Jim VandeHei, co-founder of the D.C.-based online political reporting publication POLITICO, has been promoted to president and CEO. He will also head a joint leadership effort with the company’s newest property, Capital New York.
Fred Ryan is currently CEO at POLITCO, however he recently announced that that he is leaving the organization at the end of the year.
VandeHei had been serving as the publication’s executive editor since it launched nearly seven years ago. And was also named president of Capital New York immediately after the company was acquired by POLITICO last month.
Publisher and owner, Robert Allbritton has had an eventful 2013-first selling off eight of his television holdings, then buying Capital New York and now appointing a new CEO to lead the company’s apparent transformation.
"This is a seminal moment for me, for the company and for Jim," Allbritton says in a statement. "We are on the verge of the most dynamic growth in our young history-and this demands an equally dynamic leader and thinker guiding us. Jim started here as an editor who just happened to have entrepreneurial instincts. He has grown into a strategic business thinker who just happens to have journalistic instincts. Those instincts helped create POLITICO, shaped our vertical strategy, cemented the deal to purchase Capital New York and will allow us to stay a step or two ahead of our rivals."
VandeHei is openly excited about the "evolution" the company is undergoing. And he insists that his new role will be an easy one to fill thanks to the existing model. "There isn’t a structure that needs to be blown up," he says. "All the pieces are in place. One of the reasons I’m excited is because the management team rocks. They get what POLITICO is all about. My job is to just bring the best out of these people."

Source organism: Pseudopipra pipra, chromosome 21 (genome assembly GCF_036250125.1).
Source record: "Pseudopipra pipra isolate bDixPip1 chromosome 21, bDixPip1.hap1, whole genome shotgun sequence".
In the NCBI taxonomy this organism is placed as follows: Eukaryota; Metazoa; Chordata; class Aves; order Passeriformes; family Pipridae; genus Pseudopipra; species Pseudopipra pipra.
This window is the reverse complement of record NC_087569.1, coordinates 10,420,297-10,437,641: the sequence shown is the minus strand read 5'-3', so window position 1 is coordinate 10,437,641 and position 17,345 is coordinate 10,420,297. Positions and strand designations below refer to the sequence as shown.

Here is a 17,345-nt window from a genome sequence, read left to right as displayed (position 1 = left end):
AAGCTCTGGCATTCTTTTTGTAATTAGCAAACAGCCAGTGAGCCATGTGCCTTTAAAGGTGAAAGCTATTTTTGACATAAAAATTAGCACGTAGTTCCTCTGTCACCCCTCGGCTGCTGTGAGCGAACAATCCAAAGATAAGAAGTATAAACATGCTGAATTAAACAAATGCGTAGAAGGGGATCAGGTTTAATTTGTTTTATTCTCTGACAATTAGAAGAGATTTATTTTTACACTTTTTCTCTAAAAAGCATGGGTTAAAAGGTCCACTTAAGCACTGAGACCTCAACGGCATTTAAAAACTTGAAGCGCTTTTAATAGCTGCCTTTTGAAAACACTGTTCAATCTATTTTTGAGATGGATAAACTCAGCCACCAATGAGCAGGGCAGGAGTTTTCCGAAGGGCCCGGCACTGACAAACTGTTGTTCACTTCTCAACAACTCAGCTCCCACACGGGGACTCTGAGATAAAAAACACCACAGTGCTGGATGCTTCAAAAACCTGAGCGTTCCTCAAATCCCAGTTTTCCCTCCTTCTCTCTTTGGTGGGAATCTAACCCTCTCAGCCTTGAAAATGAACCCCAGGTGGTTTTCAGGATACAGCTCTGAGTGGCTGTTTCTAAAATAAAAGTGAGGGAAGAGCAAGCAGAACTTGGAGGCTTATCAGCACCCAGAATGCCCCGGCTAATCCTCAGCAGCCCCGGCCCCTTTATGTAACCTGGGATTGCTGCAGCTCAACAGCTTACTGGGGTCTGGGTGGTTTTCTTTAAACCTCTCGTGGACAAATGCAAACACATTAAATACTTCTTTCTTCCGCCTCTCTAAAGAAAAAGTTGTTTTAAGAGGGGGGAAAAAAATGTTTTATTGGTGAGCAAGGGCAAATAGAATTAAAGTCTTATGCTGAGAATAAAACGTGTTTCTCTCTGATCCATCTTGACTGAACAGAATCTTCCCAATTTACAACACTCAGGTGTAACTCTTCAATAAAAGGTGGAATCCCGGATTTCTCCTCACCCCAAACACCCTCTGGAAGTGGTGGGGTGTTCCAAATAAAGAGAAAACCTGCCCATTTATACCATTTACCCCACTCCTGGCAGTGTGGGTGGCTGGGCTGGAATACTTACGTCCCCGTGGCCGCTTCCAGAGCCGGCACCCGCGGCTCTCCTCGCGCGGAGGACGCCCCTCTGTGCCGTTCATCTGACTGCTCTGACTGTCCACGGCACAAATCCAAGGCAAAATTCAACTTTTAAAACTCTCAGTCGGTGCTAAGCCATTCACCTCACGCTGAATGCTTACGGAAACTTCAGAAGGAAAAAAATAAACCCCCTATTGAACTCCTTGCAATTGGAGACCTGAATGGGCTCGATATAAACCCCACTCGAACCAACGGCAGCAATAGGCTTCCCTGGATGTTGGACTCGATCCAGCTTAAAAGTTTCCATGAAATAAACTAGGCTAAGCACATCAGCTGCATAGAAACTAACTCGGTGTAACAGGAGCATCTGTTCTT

After POLITICO acquired Captial New York in September, VandeHei made it clear to FOLIO: that the company had its sights on digital media investments. However, he did not specify what those investments would be. He is still hesitant to discuss the long-term future, but points to some big initiatives happening in the short-term.
He says the company is never done improving its existing products, but on top of that a relaunch of Capital New York is on deck, plus a quarterly print magazine dedicated to long-form reporting will debut in November, with a circulation of roughly 35,000-40,000.
Still, VandeHei cautions that the company is growing at a deliberate pace and doesn’t want to get too ahead of itself. "One of the challenges is to not take on more than the system can handle," he says. "You can only bust through in media today if you produce something really great."